Skier triggered Red Lady slide early Sunday

Lucky solo skier loses a ski but not his life

by Mark Reaman

Red Lady Bowl is probably one of the highest profile backcountry ski runs in Colorado. Sitting above Crested Butte, the access is easy and powder tracks are a constant presence from fall until late spring. It is not unusual for people to watch skiers descend the bowl from the top ridgeline.

It was just such a scenario last weekend that set Crested Butte Search and Rescue’s Mountain Rescue Team into action Sunday morning. According to Search and Rescue’s Rob Weisbaum, a man living in Crested Butte caught the winter crud so was home sick and scoping the bowl from his couch when he watched a skier start down looker’s right of the bowl. He watched as the skier triggered a slide, saw an airbag deploy but then lost site of the skier. He called 911 at about 10:45 a.m.

“The Mountain Rescue team deployed a hasty team right away,” said Weisbaum. “We started watching the bowl and we saw the skier come out by the slide. The guy who called it in also said he saw the skier exit the slide.”

Weisbaum said the team also initiated the Rapid Avalanche Deployment (RAD) team response for the first time this year when the call came in. The specialty RAD team immediately calls in a couple of ski patrollers, an avalanche rescue dog and a rescue helicopter when there is notification of a local avalanche with people possibly being buried. Given Sunday’s weather conditions, the helicopter was called in from Rifle but was sent back before arriving after it was determined there was not a burial.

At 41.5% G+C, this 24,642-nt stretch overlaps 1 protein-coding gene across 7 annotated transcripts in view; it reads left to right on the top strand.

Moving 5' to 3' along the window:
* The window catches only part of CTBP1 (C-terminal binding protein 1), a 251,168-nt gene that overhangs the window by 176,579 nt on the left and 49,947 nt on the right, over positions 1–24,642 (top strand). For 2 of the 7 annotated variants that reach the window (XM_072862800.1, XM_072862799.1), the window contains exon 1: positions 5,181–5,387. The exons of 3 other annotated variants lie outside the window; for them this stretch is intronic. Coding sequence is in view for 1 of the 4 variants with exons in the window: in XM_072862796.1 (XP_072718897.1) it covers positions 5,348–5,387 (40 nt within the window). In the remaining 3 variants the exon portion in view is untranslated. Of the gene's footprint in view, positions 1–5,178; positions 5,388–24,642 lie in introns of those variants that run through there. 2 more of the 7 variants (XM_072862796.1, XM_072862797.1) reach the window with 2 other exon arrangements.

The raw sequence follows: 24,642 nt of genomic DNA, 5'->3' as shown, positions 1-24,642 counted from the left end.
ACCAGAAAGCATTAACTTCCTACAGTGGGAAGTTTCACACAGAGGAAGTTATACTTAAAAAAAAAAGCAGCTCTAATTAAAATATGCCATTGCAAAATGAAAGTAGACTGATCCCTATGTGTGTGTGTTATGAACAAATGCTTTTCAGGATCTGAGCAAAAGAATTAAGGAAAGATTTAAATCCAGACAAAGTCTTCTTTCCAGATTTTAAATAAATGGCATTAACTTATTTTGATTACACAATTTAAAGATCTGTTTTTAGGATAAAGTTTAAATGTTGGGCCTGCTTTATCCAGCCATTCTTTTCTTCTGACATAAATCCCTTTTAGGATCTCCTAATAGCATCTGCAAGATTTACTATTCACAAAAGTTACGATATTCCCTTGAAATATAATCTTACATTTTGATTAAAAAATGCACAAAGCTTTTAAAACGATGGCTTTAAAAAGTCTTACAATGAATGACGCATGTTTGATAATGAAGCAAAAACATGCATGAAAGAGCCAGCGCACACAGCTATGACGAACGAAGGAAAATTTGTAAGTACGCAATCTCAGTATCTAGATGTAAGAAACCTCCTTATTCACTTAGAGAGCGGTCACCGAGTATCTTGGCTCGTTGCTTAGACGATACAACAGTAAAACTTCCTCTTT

The hasty team was called down when it was obvious no one was buried. Weisbaum saw another group of skiers in the bowl who met the single skier who had triggered the avalanche. He had lost his skis in the slide but located one and was able to ski down on a single ski. Weisbaum went to the trailhead to meet them and investigate what had happened.

“The man was a very experienced backcountry skier who was skiing alone that morning. He admitted he made a couple of mistakes in that situation,” Weisbaum explained. “He lives on the Front Range but has skied Red Lady dozens of times. He however didn’t check the avalanche warnings that morning so wasn’t aware of the heightened danger on that south/southeast slope. He said he normally looks back on the descent but didn’t bother to that Sunday. So the slide hit him before he saw it. He immediately deployed his airbag and that kept him on the surface for probably 100 yards. He was not injured but was pretty shaken up. He said he had made some poor decisions and was lucky to have this as a learning situation.”

Weisbaum said that if the skier had been buried it would have made for a sketchy rescue, given conditions. “It would have made for a super risky rescue on our part,” he said. “We were all glad he made it out.

“The thing to remember is that even if you’ve skied that bowl 50 or 60 times you can’t get complacent,” Weisbaum emphasized. “Be careful out there at all times. Snow conditions around here change constantly and you have to stay on top of it.”

“It’s a great ending to a very scary situation and we are so glad he is okay,” says Crested Butte Avalanche Center executive director Than Acuff. “Recent bulletins by our forecasters have touted the complexity of our current snowpack and we just ask that people do their due diligence when heading into the mountains. Have fun, stay safe and, as always, let us know what you’re seeing out there so we can keep the conversation going.”

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